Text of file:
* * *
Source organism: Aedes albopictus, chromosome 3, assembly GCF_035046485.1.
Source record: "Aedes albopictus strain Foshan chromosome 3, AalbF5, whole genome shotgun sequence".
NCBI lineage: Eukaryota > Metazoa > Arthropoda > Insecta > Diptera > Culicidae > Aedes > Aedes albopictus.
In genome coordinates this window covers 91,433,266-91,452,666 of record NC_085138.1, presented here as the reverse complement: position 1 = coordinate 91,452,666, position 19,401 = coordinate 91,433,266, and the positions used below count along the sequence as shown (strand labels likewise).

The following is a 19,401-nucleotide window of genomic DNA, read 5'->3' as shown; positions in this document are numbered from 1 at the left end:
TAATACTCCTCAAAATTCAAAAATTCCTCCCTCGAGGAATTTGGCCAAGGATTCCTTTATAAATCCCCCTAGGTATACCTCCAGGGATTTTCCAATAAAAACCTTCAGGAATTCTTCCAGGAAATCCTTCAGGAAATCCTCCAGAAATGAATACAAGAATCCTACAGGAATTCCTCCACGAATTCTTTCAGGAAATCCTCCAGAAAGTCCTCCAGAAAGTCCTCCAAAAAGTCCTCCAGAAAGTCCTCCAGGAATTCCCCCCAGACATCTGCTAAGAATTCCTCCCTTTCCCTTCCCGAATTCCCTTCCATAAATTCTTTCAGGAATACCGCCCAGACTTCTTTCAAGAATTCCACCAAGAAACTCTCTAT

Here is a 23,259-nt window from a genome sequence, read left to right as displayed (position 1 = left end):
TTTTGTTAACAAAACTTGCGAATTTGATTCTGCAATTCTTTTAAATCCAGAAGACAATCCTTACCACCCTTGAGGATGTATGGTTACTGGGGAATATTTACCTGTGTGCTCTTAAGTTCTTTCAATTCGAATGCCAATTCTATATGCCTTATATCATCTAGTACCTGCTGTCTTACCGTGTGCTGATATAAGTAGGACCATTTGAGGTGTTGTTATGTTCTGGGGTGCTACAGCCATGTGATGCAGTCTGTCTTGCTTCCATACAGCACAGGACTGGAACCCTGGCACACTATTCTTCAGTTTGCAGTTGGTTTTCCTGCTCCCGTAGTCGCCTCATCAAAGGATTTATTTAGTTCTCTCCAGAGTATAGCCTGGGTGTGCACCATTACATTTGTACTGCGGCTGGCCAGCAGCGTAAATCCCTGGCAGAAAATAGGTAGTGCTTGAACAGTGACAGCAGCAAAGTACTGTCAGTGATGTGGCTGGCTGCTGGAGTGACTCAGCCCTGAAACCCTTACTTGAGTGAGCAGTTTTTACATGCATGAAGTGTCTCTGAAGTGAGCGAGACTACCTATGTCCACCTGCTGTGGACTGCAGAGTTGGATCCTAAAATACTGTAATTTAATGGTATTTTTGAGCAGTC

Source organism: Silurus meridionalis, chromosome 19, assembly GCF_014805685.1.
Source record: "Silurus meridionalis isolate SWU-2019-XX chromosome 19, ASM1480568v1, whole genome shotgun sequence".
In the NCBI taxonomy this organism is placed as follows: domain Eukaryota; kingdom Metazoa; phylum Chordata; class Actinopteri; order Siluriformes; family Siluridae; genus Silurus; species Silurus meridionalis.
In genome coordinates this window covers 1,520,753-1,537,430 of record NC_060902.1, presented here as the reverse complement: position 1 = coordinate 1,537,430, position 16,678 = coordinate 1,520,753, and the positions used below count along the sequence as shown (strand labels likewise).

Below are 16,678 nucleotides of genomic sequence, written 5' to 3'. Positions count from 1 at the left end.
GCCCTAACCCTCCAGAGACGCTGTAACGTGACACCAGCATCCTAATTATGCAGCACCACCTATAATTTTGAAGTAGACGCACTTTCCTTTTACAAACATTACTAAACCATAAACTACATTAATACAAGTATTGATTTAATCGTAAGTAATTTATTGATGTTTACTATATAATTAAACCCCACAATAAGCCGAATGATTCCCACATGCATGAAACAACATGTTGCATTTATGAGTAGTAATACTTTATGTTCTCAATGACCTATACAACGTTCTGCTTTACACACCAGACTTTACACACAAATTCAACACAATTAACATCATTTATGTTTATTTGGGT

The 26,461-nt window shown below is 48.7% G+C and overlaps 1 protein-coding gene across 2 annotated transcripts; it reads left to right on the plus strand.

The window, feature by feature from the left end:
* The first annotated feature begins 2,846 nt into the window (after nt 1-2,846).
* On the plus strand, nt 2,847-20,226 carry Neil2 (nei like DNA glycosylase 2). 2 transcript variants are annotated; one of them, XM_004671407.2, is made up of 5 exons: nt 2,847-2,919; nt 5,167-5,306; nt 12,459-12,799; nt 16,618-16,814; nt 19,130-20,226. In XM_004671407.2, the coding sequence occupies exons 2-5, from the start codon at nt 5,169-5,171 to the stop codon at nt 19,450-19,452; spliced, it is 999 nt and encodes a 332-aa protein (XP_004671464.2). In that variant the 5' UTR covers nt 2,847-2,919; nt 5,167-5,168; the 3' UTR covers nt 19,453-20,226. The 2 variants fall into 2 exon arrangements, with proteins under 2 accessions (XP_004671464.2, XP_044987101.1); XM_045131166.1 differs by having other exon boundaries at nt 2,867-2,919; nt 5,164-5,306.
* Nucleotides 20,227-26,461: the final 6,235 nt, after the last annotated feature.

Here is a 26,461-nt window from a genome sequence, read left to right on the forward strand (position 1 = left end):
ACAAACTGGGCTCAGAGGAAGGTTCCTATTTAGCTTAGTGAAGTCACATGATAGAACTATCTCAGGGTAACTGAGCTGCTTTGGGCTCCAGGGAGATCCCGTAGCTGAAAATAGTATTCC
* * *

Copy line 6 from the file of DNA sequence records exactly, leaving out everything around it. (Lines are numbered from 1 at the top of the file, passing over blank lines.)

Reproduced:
TAATACTCCTCAAAATTCAAAAATTCCTCCCTCGAGGAATTTGGCCAAGGATTCCTTTATAAATCCCCCTAGGTATACCTCCAGGGATTTTCCAATAAAAACCTTCAGGAATTCTTCCAGGAAATCCTTCAGGAAATCCTCCAGAAATGAATACAAGAATCCTACAGGAATTCCTCCACGAATTCTTTCAGGAAATCCTCCAGAAAGTCCTCCAGAAAGTCCTCCAAAAAGTCCTCCAGAAAGTCCTCCAGGAATTCCCCCCAGACATCTGCTAAGAATTCCTCCCTTTCCCTTCCCGAATTCCCTTCCATAAATTCTTTCAGGAATACCGCCCAGACTTCTTTCAAGAATTCCACCAAGAAACTCTCTAT